@cas: a rather harsh reply to Thomas's comment which was, I believe, just a suggestion to improve your solution... In the real world, having "the most standard possible" script is not only a bonus, but is necessary (or rather, mandatory). Many places can't install the GNU version of tools (I happen to know 3 different places where some system's latest vers of bash are 2.x and awk is so old it is very, very close to the original one). This question's needs is probably not "critical" (but could be) and also not often seeked/used by other people, but in general, having a portable solution is a + – Olivier Dulac Oct 26 '15 at 12:07
  • I am getting sed: illegal option -- r with MacOS 10.9.5. – Peter Grill Oct 29 '15 at 3:36
  • -r is a GNU sed option to tell it to use extended regular expressions. You could change the sed script to use basic regexp rather than extended (e.g.sed -e 's/^.*\(2015\)/\1/') but the rest of the script will probably still fail because it requires the GNU versions of date and stat, and I don't think Macs come with them as standard (although they are available for Mac in pre-compiled packages) – cas Oct 29 '15 at 3:41

Using bash and stat and expr to get the dates as numbers and comparing them:

for file
do  moddate=$(stat -f %m -t %F "$file") # MacOS stat
    moddate=${moddate//-/} # 20151026
    if filedate=$(expr "$file" : '.*-\([0-9]*\).txt')
    then  if [ $moddate -gt $filedate ]
          then echo "$file: modified $moddate"

This was my earlier Linux-specific answer.

for file
do  moddate=$(stat -c %y "$file")
    moddate=${moddate%% *} # 2015-10-26
    moddate=${moddate//-/} # 20151026
    if [[ "$file" =~ ([0-9]{8}).txt$ ]]
    then  if [[ $moddate > ${BASH_REMATCH[1]} ]]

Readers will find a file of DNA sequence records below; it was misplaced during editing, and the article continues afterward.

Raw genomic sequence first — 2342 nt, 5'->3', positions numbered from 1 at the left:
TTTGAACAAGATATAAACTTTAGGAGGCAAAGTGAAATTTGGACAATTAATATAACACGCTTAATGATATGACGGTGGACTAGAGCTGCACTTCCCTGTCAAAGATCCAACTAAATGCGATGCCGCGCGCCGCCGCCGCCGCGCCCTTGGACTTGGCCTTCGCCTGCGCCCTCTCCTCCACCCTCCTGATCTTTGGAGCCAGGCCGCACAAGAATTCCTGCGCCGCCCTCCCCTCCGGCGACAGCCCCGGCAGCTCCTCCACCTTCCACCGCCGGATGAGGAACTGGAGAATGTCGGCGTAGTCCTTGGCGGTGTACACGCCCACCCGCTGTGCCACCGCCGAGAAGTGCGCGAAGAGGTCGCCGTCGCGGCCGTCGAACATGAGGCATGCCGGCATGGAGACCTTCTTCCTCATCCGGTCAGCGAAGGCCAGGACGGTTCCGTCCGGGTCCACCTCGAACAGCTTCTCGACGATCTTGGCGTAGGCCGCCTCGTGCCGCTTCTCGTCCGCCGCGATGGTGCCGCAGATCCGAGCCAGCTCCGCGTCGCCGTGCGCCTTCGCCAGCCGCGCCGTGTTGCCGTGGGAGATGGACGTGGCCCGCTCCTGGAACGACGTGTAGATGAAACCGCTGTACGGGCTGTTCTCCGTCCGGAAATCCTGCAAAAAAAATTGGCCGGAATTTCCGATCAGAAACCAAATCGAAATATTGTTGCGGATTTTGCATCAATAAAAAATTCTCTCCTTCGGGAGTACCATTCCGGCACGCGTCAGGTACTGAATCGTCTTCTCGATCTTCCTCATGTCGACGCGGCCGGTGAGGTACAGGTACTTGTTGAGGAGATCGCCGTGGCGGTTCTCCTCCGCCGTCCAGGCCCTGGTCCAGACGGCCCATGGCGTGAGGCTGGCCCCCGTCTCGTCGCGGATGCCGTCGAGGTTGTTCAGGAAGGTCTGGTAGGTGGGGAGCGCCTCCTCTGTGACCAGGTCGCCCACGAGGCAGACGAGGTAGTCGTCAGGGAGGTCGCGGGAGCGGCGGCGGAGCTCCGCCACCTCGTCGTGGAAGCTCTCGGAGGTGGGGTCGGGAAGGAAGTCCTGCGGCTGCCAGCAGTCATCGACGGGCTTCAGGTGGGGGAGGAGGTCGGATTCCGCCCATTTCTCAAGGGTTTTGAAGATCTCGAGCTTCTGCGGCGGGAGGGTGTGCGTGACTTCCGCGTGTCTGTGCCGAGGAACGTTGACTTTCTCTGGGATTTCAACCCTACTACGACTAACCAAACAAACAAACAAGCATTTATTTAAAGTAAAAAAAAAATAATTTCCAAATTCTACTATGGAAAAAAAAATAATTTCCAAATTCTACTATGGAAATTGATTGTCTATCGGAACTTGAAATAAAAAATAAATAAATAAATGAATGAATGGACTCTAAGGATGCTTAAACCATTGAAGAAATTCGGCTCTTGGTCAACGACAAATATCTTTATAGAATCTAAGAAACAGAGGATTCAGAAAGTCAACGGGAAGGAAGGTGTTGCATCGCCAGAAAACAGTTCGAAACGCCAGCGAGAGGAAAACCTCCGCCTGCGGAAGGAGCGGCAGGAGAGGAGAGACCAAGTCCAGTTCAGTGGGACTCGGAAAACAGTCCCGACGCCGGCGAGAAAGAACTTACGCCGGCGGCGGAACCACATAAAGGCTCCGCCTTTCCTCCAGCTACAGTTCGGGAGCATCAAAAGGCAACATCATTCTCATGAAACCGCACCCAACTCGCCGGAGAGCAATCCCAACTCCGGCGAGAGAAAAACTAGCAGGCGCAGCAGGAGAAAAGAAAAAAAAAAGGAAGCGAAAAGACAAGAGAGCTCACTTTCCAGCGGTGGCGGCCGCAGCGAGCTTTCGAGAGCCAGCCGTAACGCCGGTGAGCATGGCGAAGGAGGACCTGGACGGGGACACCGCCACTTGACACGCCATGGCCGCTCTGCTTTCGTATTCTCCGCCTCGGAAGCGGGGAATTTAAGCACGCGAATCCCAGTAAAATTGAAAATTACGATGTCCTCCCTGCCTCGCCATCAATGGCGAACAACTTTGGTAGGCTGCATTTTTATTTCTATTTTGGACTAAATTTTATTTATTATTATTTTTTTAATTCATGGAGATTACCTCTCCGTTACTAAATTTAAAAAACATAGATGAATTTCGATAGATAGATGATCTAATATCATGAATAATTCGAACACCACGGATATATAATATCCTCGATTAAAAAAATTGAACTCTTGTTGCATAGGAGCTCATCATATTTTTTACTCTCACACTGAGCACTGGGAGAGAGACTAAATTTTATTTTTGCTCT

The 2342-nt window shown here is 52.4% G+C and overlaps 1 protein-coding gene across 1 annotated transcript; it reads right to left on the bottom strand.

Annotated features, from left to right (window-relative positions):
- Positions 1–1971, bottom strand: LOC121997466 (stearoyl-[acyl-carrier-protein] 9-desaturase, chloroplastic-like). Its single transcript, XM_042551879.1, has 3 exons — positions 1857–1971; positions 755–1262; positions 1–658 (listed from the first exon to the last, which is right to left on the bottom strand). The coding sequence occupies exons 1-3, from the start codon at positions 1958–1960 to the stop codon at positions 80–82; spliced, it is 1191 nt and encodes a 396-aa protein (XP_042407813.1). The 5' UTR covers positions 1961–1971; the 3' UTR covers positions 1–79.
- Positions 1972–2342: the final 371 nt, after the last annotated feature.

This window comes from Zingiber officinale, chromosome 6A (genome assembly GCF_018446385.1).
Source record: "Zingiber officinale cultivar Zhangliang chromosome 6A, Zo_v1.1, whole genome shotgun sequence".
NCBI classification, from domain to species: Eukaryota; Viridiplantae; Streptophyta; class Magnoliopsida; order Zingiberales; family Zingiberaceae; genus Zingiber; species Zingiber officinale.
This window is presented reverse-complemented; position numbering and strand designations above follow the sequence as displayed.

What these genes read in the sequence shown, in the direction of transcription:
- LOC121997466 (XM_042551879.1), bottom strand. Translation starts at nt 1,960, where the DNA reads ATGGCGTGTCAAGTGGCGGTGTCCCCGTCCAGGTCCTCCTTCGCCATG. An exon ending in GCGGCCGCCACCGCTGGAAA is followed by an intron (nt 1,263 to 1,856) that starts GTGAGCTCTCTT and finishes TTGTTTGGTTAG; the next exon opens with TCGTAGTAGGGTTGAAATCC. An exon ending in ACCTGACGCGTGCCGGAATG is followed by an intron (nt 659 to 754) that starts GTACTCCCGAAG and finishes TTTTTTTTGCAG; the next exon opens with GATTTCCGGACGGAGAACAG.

then echo "$file: modified $moddate"

The bash =~ regexp operator captures the 8 digits of the filename into bash array BASH_REMATCH. [[ ]] compares the strings, though you simply compare them as numbers instead in [ -gt ].

  • MacOS 10.9.5 does not seem to have the -c option to stat. – Peter Grill Oct 29 '15 at 3:33
  • My bad. The equivalent seems to be stat -f %m -t %F "$file". Sorry, I can't test it. – meuh Oct 29 '15 at 7:14
  • With the change in the stat as per your comment, things seem to execute but no output for all test cases. But, what is the "$file" =~ ([0-9]{8}).txt$ doing? – Peter Grill Oct 29 '15 at 7:46
  • It looks for the 8 digits followed by .txt at the end of the filename. The parentheses () captures the 8 digits part, and you can find it in ${BASH_REMATCH[1]}. – meuh Oct 29 '15 at 7:58
  • If your bash doesnt work with if [[=~]] you can try the basic if filedate=$(expr "$file" : '.*-\([0-9]*\).txt') and then replace ${BASH_REMATCH[1]} by $filedate. – meuh Oct 29 '15 at 8:08

You could do this:

  • extract the year/month/day values into a shell variable,
  • create a temporary file
  • use the touch command (adding 0s for hour/minute/second) to set the modification date for the temporary file

Because your question is about bash, you likely are using Linux. The test program used in Linux (part of coreutils) has extensions for timestamp comparison (-nt and -ot) not found in POSIX test.

POSIX comments about this in the rationale for test: